Career Matters

By Lily Whiteman

Tips to help you ace a Skype meeting

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Many agencies are cutting their travel budgets to accommodate cuts in their annual budgets. Because of this trend, more meetings that would require travel will likely be replaced with Skype meetings.

To impress your colleagues and managers on Skype:

  • Be serious. Treat Skype meetings just as seriously as you treat in-person meetings, and primp just as professionally for them as you would for in-person meetings.
  • Know your fellow Skypers. When your Skype meeting is planned, collect the name, title and contact info of each participant.
  • Check your technology. A few days before your meeting, check that your Skype technology works and that you have all necessary codes for your impending Skype connection. Obtain a backup telephone number for reaching your fellow Skypers in case your Skype connection fails.
  • Be punctual. Check the time zone of your scheduled meeting, and “show up” on time. Log onto your Skype call early enough to troubleshoot any technical glitches and to participate in pre-meeting chit-chat, just as you might before an in-person meeting. Plan your schedule for the possibility that your meeting will run overtime.
  • Be aware of Skype’s constraints. Most movie cameras, including Skype cameras, flatten the appearance of their subjects. Also, it may be difficult to make eye contact with fellow Skypers because your eyes will probably be drawn to the images of your fellow Skypers appearing on your computer screen, but you will be filmed by your Skype camera that probably is positioned above your screen. So unless you make adjustments for this, your fellow Skypers will only see you looking down or sideways.
  • Practice so that you learn how to conquer these and other Skype constraints. Skype in advance with a trusted adviser, and solicit feedback about how you come across. Also, tape and review your practice Skype sessions.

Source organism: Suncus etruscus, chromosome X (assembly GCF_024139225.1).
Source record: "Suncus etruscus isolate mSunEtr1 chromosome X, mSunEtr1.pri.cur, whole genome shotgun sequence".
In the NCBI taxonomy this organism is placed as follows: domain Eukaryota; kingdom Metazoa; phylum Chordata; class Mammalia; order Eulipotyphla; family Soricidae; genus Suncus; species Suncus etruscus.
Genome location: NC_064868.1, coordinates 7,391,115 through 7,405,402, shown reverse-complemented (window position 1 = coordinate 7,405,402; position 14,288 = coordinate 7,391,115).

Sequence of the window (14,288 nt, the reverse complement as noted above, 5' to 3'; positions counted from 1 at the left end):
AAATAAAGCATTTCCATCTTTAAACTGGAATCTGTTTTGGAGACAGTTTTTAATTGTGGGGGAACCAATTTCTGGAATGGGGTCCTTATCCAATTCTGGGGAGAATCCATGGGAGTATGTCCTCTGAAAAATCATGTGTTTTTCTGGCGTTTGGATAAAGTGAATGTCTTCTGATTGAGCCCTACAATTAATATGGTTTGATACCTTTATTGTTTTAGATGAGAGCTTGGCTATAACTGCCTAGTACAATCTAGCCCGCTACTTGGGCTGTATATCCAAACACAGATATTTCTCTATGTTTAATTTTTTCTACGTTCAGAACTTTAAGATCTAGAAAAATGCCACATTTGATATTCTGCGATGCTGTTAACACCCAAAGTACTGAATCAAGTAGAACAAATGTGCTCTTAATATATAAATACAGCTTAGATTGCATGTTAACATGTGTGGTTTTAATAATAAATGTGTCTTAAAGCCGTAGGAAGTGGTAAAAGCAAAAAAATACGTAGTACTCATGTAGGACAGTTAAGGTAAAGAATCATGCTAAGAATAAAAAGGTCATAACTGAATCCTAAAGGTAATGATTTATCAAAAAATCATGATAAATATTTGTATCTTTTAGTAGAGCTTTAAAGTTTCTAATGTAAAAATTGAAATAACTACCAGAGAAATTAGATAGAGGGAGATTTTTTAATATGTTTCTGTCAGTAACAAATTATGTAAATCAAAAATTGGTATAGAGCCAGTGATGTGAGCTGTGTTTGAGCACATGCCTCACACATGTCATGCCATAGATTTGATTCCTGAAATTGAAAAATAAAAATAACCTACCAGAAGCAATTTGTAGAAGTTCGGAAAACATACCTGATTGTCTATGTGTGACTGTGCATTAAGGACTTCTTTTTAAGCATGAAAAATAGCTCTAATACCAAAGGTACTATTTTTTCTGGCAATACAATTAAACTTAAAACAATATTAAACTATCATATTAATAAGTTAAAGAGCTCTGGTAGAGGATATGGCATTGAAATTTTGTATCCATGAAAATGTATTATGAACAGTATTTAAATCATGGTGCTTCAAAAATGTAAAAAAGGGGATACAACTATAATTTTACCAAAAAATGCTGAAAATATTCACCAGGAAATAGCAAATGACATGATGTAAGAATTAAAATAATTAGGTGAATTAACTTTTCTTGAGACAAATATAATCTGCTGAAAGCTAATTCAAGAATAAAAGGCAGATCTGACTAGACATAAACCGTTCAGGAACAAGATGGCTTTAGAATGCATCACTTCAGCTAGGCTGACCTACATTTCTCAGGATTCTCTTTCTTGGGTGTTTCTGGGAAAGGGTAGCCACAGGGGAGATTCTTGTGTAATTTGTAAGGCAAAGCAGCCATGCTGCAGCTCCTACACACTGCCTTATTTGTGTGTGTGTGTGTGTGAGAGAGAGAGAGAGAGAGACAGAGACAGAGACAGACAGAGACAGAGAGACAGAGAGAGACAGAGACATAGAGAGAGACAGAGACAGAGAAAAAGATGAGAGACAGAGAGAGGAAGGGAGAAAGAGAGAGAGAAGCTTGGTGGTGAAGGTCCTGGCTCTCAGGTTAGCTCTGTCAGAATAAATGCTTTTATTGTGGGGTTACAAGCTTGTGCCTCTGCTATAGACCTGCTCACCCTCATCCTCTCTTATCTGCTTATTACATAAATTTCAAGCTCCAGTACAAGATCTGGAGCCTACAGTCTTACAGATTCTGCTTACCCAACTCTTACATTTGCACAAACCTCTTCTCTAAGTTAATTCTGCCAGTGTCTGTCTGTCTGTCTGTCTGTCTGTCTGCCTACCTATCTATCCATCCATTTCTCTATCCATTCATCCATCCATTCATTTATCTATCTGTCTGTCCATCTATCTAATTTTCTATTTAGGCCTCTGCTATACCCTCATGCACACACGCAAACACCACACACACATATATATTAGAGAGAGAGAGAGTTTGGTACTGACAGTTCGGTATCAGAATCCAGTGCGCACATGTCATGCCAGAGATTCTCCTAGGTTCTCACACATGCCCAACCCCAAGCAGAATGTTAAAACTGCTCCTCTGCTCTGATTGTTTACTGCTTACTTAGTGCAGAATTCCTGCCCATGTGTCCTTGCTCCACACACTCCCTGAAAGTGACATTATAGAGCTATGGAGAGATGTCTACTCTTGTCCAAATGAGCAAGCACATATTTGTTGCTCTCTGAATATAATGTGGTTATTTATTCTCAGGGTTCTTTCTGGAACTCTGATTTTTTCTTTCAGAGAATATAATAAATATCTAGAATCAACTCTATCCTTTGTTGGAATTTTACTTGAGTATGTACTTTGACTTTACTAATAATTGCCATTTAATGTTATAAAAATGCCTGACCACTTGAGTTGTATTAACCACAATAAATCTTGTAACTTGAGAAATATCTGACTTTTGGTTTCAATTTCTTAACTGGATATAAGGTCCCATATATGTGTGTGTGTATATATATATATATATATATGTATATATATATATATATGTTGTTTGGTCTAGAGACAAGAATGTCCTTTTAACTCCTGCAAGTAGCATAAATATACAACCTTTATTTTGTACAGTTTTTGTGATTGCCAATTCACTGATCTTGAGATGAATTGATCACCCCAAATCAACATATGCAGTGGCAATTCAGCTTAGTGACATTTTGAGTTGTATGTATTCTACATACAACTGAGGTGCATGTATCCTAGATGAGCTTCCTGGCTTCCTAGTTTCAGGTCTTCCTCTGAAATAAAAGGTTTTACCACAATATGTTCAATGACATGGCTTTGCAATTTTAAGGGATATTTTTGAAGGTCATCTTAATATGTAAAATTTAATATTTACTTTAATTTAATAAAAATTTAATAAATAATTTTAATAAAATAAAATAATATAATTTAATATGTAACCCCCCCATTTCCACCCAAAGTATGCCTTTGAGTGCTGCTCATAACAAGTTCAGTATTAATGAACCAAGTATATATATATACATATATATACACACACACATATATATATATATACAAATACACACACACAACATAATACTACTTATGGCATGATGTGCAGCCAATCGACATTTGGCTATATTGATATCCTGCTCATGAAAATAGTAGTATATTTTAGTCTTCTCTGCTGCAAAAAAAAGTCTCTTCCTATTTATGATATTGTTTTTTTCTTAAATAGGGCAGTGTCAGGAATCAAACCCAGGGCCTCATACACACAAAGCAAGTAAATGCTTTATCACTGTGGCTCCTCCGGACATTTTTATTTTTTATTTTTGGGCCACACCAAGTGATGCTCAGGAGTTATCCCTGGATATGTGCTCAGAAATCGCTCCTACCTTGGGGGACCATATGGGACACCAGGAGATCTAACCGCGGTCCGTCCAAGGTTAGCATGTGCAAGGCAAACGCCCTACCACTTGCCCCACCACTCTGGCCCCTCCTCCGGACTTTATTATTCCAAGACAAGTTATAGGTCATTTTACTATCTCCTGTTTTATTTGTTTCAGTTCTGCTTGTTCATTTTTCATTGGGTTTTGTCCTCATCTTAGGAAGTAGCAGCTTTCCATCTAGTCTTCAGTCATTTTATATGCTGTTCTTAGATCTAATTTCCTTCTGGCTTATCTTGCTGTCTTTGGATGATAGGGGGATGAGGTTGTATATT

Such practice should help teach you how to convey an appropriate level of animation and speak at an appropriate volume; strategically position your Skype camera and effectively illuminate your Skype area; pose yourself so that you look natural and professional; maintain enough distance from your Skype camera so that you do not appear to your fellow Skypers as a giant talking head; and make effective eye contact with your fellow Skypers by looking straight into your Skype camera whenever you speak. (But you may watch the images of your fellow Skypers on your computer screen as they speak.) Also, if you are planning to take notes or refer to notes during the meeting, practice occasionally lifting your head and looking into your camera for prolonged periods so that your fellow Skypers will see more than the top of your head during the meeting.

  • Prepare your meeting room. Clean up your Skype workspace. Except for a backup telephone, unplug noisy devices, such as clocks, TVs, radios and unnecessary electronic communication devices. Remove people and pets from the room and prominently post a “Do Not Disturb” sign on the door.
  • Don’t blather on. Because you and the other participants will be deprived of some of the telling physical cues of face-to-face interactions, occasionally ask your fellow Skypers if they would like further clarification or more information about particular issues.
  • Check in during silences. If you must pause before answering a question, say, “Excuse me, but I must think about this for a moment.” That way, your fellow Skypers won’t think that your Skype camera has frozen.
  • Follow up. Send each new colleague or manager you “met” during the Skype meeting an email to let them know you enjoyed meeting them and to pass on your contact info and any appropriate follow-up materials or updates.